Album Reviews

Madrugada – Grit

(Jamil Ahmad) UK release date: 1 March 2004


As far as mainland Europe is concerned,Stockholm has been the lauded rock ‘n’ roll epicentre of recent times.Occasionally a band would slip out of the harvest from the farm fields ofEuro pop and start to makes waves in a more westerly direction – TheRaveonettes most recently.

Previously hidden at the furthest tip north in Norway (Stokmarknes to be precise), a new gasoline-fuelled rock ‘n’ roll torch is about to be set off, blazing in a trail following its bearers: Madrugada with their third, and surely breakthrough, album Grit.

Recorded in Berlin with PJ Harvey producerHead, the album builds on Madruduga’s earlier efforts which saw them persuade400,000 people to cough up their euros.

Imagine a red lit ricketty bar in a nowhere town ofAmerica’s Midwest, with leather-clad, spirit-guzzling desert caricatures.The bone white, bone thin, black-dressed band playing in the background wouldbe Madrugada. As guitarist Robert Bur�s admits, growing up in a valley with160 people leaves you plenty of time to discover guitar players.

With seclusion amongst the Northern Lights, it’s as if depressing longwinter nights soaked up The Velvet Underground, The Stooges andThe Cramps in a marriage with singer Sivert H�yem’s awesome whisky-doused Iggy Pop / Mark Lanegan / Dave Wyndorf / Nick Cave vocals,creating one of the most original stoner psychedelic sounds.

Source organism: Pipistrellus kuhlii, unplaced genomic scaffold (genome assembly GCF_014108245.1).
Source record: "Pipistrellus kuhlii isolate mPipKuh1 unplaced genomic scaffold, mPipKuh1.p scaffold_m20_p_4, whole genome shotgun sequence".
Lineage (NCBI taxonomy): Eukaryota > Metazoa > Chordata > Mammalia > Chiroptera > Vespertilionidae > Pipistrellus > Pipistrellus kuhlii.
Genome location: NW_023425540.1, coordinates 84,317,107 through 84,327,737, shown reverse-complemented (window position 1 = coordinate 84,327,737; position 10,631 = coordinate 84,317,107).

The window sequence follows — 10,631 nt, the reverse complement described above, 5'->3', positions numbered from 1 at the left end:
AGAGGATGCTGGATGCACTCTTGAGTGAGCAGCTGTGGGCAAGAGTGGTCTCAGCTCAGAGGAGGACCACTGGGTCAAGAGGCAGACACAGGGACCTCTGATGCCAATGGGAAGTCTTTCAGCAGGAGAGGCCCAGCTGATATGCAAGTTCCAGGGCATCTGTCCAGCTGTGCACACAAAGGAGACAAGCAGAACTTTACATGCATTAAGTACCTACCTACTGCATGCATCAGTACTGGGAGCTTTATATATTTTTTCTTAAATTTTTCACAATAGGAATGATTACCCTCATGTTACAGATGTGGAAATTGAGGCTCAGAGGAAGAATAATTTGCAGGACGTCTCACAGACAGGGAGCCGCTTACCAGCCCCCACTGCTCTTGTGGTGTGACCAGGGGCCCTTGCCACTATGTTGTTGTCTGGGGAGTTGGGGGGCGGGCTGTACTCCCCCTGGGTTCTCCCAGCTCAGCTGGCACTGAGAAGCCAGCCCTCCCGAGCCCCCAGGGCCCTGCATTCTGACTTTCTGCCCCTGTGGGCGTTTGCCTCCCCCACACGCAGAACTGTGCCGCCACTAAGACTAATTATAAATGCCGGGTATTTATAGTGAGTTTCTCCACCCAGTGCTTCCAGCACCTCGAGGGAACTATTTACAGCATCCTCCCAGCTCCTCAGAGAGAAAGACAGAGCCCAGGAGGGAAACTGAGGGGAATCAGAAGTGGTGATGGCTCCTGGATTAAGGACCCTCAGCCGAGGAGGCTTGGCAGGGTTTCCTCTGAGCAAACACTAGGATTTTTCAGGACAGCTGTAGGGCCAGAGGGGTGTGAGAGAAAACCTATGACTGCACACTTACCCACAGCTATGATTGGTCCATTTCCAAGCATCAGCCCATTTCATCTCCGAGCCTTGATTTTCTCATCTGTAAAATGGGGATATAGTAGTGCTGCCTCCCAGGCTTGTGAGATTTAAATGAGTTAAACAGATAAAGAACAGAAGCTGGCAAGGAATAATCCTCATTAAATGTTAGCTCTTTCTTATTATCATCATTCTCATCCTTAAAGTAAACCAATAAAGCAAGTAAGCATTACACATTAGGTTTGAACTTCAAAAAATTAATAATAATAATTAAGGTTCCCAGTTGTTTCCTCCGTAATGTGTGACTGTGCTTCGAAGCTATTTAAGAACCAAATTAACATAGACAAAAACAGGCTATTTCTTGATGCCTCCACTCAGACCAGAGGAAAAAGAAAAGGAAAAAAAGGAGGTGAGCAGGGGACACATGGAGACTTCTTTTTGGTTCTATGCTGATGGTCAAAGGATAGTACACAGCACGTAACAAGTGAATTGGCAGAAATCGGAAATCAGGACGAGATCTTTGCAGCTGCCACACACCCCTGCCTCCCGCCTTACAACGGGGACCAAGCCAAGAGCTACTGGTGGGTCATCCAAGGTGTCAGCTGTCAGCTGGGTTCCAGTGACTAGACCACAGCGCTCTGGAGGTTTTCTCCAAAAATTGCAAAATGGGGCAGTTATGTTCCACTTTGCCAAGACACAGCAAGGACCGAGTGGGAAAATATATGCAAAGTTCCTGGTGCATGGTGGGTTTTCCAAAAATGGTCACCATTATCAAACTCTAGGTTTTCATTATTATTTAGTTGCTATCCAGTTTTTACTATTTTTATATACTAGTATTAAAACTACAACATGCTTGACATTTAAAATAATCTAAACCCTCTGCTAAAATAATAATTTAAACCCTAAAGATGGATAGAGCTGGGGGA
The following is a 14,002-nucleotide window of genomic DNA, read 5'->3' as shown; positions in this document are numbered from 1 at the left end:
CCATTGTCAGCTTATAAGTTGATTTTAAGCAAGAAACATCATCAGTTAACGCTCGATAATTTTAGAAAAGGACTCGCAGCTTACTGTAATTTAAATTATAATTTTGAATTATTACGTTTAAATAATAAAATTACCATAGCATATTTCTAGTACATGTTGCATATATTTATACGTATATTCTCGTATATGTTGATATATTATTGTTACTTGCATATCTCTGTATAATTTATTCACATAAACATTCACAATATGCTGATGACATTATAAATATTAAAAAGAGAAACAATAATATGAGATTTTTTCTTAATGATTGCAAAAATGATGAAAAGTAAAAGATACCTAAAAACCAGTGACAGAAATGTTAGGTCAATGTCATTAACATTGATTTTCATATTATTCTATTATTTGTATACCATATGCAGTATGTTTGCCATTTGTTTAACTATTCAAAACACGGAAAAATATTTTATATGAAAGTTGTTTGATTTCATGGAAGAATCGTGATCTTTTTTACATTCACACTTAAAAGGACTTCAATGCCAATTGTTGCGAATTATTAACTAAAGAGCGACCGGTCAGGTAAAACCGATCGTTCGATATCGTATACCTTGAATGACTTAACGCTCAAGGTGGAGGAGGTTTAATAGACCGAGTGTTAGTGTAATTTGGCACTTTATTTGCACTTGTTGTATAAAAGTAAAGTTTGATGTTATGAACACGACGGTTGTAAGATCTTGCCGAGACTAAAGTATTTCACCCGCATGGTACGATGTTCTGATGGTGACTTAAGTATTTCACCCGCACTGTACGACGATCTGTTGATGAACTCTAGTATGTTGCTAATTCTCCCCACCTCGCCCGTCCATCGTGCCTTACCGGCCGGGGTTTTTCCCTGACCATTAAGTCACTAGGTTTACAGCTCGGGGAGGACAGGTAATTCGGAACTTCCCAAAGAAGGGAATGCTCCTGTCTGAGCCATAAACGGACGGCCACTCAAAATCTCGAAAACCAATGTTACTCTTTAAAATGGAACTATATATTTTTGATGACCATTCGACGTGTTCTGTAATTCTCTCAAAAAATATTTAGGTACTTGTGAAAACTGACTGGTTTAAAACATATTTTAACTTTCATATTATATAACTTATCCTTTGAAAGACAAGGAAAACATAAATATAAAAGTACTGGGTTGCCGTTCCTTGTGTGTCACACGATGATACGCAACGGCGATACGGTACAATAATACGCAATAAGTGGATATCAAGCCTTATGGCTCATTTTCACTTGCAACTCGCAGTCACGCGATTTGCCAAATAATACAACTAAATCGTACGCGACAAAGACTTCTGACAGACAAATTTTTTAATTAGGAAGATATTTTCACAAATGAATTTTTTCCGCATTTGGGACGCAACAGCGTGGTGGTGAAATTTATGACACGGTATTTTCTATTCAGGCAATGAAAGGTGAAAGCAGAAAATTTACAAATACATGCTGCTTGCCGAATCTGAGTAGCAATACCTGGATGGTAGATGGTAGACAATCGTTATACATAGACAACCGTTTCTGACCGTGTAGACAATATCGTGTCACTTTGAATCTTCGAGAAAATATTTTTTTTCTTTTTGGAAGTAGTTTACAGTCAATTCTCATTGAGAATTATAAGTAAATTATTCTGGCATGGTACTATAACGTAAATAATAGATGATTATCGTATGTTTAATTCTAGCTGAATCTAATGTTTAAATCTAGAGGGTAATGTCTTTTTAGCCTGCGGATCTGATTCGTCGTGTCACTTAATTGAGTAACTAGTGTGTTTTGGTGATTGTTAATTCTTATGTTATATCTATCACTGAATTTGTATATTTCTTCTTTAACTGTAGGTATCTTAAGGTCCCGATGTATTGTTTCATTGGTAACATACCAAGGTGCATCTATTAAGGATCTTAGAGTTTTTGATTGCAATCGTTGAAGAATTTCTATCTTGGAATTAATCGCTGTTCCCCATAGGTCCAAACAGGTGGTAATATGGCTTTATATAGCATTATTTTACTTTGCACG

Let’s zoom straight to track eight, Hands Up I LoveYou, because it descends so beautifully, and is simply one of the best songsyou’ll ever hear. H�yem’s sullen Lou Reed-esque spoken word drapes over aroad tripping psychedelic ballad. It screams next single but serves betteras an album treasure.

But let’s not discount the seven preceding numbers.Blues-y opener Bloodshot Adult Commitment gets things off at the perfectpace, sounding like a youthful Monster Magnet. Critic f**k you Readyis a garage rock stomper, with H�yem lashing about like Iggy on quaaludesand coke in 1969, while I Don’t Fit sloshes in a broody buzzed ballad orgy ofechoing drums, slow burned solos and again, H�yem’s decadent tonsilwork.

“Madrugada” translates from the Spanish as “the hour before sunrise” and the music is fitting. Although choosing Majesty as thefirst single seems an odd choice (a snow-tipped Nick Cave serenade on arecord bleeding garage rock floor), by Belladonna, the penultimate gargantua of a song, you’re lefttripping on H�yem’s intense but doped vocals.

What a band… What an album…


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More on Madrugada
Interview: Madrugada
Madrugada – Grit